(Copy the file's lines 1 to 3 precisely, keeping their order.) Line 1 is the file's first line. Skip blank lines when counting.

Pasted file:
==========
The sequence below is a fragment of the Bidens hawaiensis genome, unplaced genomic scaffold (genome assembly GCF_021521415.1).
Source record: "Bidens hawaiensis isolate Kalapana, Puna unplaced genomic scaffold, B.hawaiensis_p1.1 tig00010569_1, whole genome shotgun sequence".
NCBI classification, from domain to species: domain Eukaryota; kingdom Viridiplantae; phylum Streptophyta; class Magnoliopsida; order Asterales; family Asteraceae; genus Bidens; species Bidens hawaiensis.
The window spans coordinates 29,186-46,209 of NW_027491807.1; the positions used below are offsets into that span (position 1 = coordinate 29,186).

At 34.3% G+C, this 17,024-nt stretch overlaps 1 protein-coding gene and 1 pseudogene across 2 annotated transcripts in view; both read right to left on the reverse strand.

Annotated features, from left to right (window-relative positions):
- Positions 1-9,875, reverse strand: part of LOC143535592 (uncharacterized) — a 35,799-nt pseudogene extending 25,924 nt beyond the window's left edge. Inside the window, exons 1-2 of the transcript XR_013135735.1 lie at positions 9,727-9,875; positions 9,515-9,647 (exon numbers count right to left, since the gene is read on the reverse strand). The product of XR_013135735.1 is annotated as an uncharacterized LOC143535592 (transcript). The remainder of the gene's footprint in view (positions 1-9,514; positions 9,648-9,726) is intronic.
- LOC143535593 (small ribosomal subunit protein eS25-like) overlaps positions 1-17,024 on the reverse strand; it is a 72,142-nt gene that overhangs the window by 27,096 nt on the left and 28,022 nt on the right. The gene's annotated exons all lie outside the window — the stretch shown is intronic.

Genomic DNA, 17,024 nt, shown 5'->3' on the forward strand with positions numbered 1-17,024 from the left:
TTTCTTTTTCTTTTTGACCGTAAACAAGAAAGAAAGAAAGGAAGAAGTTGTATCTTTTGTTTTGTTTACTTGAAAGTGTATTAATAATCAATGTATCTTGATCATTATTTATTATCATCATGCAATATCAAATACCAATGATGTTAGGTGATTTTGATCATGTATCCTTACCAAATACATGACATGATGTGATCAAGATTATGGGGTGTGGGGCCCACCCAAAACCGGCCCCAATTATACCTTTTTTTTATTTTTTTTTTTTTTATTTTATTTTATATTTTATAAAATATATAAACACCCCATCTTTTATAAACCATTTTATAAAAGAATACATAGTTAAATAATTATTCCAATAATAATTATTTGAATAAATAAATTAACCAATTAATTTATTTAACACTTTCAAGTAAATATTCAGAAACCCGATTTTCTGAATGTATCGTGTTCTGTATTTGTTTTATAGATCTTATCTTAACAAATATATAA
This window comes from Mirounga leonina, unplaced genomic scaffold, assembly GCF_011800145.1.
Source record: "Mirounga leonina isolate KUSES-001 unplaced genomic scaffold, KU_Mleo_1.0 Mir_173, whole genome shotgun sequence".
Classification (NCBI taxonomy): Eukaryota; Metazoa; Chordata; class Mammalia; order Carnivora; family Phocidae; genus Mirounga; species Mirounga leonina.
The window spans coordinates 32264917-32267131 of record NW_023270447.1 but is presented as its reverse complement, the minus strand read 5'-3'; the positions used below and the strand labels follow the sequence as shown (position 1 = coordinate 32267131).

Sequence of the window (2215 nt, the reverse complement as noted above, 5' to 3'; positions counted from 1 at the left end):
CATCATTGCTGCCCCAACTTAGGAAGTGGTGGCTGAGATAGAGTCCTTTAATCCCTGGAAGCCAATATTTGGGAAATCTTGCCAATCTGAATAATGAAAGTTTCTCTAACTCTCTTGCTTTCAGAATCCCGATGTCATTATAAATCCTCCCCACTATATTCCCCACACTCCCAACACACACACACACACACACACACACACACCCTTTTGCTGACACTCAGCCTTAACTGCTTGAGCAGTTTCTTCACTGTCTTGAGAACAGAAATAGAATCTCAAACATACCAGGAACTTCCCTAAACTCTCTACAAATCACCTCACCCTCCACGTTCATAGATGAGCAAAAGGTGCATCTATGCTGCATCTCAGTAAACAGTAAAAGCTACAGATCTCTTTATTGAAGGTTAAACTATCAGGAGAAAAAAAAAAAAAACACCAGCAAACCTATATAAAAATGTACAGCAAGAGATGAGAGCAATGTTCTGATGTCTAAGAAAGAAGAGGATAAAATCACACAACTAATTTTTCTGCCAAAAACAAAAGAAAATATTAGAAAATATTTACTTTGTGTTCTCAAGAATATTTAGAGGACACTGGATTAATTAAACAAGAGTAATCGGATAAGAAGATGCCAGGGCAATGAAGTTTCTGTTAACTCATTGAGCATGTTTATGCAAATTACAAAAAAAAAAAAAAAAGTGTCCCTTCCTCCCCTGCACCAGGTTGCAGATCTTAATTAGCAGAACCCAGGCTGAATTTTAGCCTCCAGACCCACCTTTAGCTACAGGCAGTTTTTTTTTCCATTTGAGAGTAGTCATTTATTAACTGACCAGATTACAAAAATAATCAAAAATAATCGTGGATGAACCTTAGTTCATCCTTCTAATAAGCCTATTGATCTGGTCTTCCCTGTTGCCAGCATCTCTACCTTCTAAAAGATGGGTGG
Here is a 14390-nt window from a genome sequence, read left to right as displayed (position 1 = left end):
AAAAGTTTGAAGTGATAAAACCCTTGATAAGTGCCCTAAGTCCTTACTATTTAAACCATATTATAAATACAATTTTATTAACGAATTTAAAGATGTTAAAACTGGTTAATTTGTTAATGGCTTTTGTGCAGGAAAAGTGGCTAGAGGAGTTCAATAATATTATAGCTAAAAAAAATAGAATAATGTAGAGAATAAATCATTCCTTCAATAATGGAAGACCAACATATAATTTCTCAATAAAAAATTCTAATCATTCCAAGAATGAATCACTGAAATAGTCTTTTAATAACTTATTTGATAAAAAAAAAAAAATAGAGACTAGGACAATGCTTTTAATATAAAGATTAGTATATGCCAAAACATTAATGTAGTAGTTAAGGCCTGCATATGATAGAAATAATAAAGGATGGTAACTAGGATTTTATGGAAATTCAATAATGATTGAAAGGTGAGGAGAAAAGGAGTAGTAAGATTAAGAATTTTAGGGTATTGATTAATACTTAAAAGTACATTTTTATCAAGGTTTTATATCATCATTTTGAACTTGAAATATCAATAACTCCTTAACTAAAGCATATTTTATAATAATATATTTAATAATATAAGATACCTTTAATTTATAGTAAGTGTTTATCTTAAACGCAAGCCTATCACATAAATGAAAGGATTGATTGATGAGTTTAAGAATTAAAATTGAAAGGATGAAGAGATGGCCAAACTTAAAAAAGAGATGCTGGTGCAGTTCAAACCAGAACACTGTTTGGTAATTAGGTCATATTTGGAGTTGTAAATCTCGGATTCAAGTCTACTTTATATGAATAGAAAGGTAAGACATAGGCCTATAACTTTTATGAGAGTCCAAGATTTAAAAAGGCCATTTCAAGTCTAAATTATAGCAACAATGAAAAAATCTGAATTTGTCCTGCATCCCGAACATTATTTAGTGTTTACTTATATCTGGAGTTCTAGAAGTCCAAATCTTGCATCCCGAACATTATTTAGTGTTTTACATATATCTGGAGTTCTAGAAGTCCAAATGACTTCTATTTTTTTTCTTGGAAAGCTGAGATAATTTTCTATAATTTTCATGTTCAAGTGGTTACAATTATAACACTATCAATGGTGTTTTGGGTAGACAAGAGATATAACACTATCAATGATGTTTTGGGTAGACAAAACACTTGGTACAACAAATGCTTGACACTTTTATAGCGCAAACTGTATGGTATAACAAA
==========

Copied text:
The sequence below is a fragment of the Bidens hawaiensis genome, unplaced genomic scaffold (genome assembly GCF_021521415.1).
Source record: "Bidens hawaiensis isolate Kalapana, Puna unplaced genomic scaffold, B.hawaiensis_p1.1 tig00010569_1, whole genome shotgun sequence".
NCBI classification, from domain to species: domain Eukaryota; kingdom Viridiplantae; phylum Streptophyta; class Magnoliopsida; order Asterales; family Asteraceae; genus Bidens; species Bidens hawaiensis.